It’s Sunday and I’m headed to church.
I wanted to stay on theme.
(Sort of? My church views sin differently than other churches. Don’t get me started.)
Thanks Berries and Books for your great post on the topic.
What is the most expensive book you own?
I received a beautiful coffee table book about Spotco for my birthday last year.
Coffee table books don’t come cheap.
What book have you shamelessly devoured many times?
Of my newer books, Someday, Someday, Maybe and Would You Rather? are tied for Most Rereads in a single year.
Both involve New York, a single heroine, the creative field, and romance.
I need that combination of elements to feel whole.
What book or series have you neglected out of sheer laziness?
I meant to reread The Scarlet Pimpernel but never did.
Diana Peterfreund wrote a sci-fi retelling of The Scarlet Pimpernel.
What if I read that INSTEAD?
What books do you bring up when you want to sound
like an intelligent reader?
I quote my research hero Adam Grant ALL THE TIME.
I say, “Actually, they did this study about leadership…” without defining who “they” is.
I also like throwing Freakonomics and Outliers into conversation.
“Did you know hockey is ageist? Malcolm Gladwell said!”
What attributes do you find most attractive in characters?
Red hair, anger, and sass.
Those elements don’t guarantee attraction, though; stupidity can still ruin the party.
Looking at you, Ron Weasley.
What books would you most like to receive as a gift?
I have to narrow it down.
- I love the art in Night of Cake and Puppets. I’ve been putting off this companion novel until I finish the trilogy. If I could have it just for the art, that would be swell.
- Another blogger raved about Girls of Paper Fire. Of course I’m drawn in by the beautiful cover. It COULD NOT BE HELPED.
- I would like a Harry Potter set of my very own, preferably in paperback.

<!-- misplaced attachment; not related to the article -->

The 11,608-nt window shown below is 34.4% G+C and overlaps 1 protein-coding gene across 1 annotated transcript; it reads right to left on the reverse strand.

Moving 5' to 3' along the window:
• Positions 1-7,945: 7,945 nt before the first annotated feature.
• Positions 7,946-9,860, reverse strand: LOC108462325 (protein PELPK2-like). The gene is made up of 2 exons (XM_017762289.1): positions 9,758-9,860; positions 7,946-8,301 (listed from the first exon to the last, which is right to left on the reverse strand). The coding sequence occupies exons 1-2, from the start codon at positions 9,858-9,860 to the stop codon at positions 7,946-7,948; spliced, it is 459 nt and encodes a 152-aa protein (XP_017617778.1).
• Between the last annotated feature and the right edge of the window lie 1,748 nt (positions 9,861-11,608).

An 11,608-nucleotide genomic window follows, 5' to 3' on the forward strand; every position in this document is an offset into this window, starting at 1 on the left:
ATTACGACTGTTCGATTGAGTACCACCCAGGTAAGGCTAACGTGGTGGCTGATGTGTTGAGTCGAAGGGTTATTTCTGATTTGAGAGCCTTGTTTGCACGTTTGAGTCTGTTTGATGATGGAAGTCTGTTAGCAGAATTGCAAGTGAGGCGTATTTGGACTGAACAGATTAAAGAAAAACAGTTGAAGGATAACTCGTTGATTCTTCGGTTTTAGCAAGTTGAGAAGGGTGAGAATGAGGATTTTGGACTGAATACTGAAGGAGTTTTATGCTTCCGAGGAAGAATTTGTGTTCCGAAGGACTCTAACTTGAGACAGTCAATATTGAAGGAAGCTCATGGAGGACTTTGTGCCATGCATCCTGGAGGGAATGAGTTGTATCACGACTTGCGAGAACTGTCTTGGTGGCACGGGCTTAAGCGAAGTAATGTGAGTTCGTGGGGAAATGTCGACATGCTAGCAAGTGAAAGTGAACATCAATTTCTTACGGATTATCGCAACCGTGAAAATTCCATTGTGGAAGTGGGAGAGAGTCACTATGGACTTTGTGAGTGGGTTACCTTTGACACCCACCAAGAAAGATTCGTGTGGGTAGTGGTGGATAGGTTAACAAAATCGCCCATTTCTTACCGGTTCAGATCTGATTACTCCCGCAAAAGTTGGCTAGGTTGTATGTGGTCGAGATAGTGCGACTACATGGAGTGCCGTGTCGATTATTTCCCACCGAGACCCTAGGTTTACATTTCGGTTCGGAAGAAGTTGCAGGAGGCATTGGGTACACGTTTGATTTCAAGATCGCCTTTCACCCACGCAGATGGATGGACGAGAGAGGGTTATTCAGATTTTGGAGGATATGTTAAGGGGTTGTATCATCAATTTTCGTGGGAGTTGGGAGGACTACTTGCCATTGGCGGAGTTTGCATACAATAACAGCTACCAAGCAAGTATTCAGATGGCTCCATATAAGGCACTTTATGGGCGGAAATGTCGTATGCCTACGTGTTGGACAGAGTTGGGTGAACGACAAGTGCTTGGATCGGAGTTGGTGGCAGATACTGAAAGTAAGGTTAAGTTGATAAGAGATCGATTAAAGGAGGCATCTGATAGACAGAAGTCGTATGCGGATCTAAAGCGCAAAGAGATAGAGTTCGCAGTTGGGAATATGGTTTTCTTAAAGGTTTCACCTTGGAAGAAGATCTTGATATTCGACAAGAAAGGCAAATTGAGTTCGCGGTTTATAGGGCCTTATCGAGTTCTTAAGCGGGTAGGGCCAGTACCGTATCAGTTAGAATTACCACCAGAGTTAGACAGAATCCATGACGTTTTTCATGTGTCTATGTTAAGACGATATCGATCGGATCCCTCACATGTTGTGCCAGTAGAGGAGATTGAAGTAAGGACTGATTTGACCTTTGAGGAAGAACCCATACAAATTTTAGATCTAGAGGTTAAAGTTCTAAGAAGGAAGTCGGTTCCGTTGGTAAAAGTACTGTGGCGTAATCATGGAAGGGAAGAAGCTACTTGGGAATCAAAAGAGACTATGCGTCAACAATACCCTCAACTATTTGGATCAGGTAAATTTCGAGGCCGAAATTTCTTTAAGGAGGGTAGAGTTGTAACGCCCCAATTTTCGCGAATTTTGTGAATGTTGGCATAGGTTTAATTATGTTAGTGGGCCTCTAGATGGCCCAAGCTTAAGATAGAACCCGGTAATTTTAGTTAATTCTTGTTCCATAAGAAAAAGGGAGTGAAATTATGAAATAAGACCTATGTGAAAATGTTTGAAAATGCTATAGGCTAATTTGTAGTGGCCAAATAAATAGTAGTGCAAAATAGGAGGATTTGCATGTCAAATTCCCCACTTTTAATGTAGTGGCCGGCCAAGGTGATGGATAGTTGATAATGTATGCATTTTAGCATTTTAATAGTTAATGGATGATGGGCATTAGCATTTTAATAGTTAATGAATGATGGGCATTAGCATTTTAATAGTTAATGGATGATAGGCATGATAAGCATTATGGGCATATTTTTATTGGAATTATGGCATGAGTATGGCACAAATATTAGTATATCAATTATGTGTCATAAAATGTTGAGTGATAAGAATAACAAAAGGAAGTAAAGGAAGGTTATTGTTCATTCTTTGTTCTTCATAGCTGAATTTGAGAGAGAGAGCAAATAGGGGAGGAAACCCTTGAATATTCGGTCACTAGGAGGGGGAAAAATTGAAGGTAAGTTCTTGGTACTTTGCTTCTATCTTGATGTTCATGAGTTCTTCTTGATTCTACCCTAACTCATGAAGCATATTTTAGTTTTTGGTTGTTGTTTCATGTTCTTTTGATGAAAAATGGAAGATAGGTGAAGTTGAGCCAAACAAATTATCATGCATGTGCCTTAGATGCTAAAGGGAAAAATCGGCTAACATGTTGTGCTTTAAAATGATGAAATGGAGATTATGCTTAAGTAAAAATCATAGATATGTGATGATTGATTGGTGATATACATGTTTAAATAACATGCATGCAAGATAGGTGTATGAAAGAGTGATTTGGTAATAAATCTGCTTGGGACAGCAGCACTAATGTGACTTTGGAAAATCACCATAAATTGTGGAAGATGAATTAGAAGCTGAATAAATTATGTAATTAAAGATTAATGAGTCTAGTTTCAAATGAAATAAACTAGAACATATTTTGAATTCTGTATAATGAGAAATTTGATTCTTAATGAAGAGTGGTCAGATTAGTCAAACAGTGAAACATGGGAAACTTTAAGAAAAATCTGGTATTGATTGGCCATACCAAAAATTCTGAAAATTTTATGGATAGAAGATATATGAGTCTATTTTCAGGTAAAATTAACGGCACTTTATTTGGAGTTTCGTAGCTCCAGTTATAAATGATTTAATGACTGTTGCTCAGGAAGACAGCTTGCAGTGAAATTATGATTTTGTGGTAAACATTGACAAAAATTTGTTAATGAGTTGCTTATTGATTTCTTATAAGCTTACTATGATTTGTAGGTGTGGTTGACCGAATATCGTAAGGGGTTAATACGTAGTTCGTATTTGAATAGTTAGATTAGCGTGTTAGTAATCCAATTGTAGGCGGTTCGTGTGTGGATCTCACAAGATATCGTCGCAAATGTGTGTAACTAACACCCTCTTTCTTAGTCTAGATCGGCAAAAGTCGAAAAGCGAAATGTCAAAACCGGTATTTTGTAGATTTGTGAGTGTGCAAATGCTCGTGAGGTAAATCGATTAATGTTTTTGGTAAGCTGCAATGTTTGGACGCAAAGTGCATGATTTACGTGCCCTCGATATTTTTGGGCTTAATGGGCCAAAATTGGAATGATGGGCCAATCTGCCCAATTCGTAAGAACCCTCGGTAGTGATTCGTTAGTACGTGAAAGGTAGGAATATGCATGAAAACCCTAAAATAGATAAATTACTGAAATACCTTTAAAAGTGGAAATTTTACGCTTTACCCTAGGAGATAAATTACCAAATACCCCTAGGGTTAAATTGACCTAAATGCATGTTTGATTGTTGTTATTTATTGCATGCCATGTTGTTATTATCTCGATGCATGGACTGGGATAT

- I’ve never read anything by Victoria Schwab, but I would gladly take any one of her books.
- Lucy Knisley’s Kid Gloves comes out in February. I cannot wait.
Which authors do you have a love/hate relationship with?
I don’t understand Maureen Johnson.
I read and loved The Bermudez Triangle in high school, even though the book ended differently than I wanted.
I thought that book was lovely and thoughtful and respectful of its LGBTQ characters.
How is it I hate almost every other book Maureen Johnson has written?
And, trust me, I’ve read them all.
I saw her new book on a “Most Hyped” list and scoffed. People don’t actually still read Maureen Johnson, do they?
I guess they do…and I don’t get why.
Thirteen Little Blue Envelopes? Suite Scarlett? The Name of the Star?
That last one is laughably bad – Jack the Ripper comes back as an immortal ghost to finish his killing spree.
In other words…IT WAS A DEMON.
I’ve already picked on J. K. Rowling, so I’ll switch to Libba Bray.
I never know what to make of her books.
I both loved and hated the Gemma Doyle trilogy. From there, Bray wrote a wacky road trip adventure I hated, several novels I wasn’t interested in, and a terrifying short story.
Even when I hated her most, I knew Bray could write.
Then The Diviners happened.
I’ll name one more, then I’ll stop:
Hey, Stephen King.
Some of your advice is great…but I’d also like it if you calmed down.
You’re kind of…rigid.
I’m glad you’ve found success, but there’s more than one way to be a writer.
Just ask your wife.
You, too, can complain about book prices and the authors in your life. I tag you all.